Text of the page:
Fisher Cats and Stonyfield Yogurt team up for first organic professional baseball field

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Stonyfield’s CEO Gary Hirschberg at Friday night’s FIsher Cats’ game. Photo/Andrew Sylvia

MANCHESTER, N.H. – The New Hampshire Fisher Cats are teaming up with Stonyfield Yogurt to bring the first fully organic playing surface in professional baseball to Northeast Delta Dental Stadium.

The process, which is expected to take several years to be fully completed, has already begun at the park as traditional pesticides are being phased out and replaced with organic options.

As part of their 35th anniversary, Stonyfield sought to transform 35 playing fields across country and make them fully organic, following the company’s mission of owning only fully-organic pasture land since their first pasture in Wilton, N.H.

So far 10 of the 35 fields have been found, with upcoming new projects to be announced nearby in Dover and Portsmouth, N.H. in upcoming weeks.

Stonyfield Director of Public Relations Kristina Drociak noted that the process to turn Northeast Delta Dental Stadium fully organic began as a simple conversation about advertising at the park. After further discussions, it became obvious the stadium would be a perfect fit for their mission given the fact that Stonyfield’s headquarters are only a few miles away in Londonderry.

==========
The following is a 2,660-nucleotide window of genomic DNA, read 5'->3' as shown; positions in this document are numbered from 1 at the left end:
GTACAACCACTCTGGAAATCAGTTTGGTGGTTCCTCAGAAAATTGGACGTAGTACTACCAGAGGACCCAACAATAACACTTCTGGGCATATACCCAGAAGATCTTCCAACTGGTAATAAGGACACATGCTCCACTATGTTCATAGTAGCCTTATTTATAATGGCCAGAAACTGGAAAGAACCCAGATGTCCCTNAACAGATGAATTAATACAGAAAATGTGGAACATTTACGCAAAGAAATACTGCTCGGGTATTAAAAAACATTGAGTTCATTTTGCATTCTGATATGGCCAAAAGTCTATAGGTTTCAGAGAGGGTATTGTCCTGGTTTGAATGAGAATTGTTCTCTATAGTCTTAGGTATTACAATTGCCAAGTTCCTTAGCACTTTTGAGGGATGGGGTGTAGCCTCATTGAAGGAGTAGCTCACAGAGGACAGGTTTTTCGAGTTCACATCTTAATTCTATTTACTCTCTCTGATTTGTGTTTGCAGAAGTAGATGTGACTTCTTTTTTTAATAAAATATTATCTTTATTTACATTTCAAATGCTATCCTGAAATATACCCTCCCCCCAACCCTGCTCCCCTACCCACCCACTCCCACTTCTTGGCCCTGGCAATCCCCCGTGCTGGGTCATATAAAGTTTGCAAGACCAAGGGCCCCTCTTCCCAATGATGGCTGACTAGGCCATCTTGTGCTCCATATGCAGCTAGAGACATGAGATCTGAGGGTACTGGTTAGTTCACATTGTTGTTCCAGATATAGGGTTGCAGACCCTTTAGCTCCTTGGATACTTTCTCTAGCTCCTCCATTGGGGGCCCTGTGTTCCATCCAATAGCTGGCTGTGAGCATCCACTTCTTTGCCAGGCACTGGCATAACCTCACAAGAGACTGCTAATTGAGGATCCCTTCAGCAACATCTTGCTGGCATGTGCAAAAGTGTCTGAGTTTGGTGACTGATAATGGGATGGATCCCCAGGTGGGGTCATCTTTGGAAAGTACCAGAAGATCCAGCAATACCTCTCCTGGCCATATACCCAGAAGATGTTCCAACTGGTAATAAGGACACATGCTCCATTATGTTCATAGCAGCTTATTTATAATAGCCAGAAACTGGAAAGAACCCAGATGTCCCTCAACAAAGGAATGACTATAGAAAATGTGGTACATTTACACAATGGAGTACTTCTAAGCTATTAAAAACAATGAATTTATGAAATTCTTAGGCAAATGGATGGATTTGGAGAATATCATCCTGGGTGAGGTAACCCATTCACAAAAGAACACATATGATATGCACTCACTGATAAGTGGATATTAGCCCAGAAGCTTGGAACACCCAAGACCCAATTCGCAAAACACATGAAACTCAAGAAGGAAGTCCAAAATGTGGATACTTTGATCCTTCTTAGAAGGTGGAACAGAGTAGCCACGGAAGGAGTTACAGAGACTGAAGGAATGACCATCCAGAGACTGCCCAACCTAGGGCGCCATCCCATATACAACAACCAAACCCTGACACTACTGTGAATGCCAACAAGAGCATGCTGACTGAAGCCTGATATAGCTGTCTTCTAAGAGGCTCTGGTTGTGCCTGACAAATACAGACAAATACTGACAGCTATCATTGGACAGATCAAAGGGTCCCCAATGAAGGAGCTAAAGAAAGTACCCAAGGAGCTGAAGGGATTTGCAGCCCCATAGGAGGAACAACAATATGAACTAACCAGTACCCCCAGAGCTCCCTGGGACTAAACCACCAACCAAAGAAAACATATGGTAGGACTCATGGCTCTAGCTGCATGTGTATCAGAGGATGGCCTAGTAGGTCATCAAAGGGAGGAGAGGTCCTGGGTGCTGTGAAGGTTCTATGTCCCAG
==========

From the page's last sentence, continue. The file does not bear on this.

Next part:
“Not many minor league teams have the benefit of having a partner like Stonyfield, whose mission is being organic, right in their backyard,” said New Hampshire Fisher Cats President Mike Ramshaw. “It was just a perfect fit to work with.”

Although Stonyfield’s project has already helped playing fields for professional soccer teams, Drociak hopes Northeast Delta Dental Stadium’s transformation will accelerate the process for other baseball fields as well as professional sports stadiums used for other sports as well.

“Long story short, we hope this is inspiration for every team across the country to go organic,” she said. “We want to show that it can be organic and still be beautiful.”

After the initial investment, the organic commitment will actually save the Fisher Cats money as well.

For Ramshaw, the reduced costs in groundskeeping are just one benefit ranging from new marketable skills for groundskeepers to a better overall fan experience.

“Doing something different that’s the right thing to do, if we have the opportunity to do it and do it well, why not do it?,” said Ramshaw.

More information on the project, better known as the Play Free Initiative, can be found on Stonyfield’s website.

About Andrew Sylvia 1791 Articles
Born and raised in the Granite State, Andrew Sylvia has written approximately 10,000 pieces over his career for outlets across Massachusetts, New Hampshire and Vermont. On top of that, he's a licensed notary and license to sell property, casualty and life insurance, he's been a USSF trained youth soccer and futsal referee for the past six years and he can name over 60 national flags in under 60 seconds according to that flag game app he has on his phone, which makes sense because he also has a bachelor's degree in geography (like Michael Jordan). He can also type over 100 words a minute on a good day.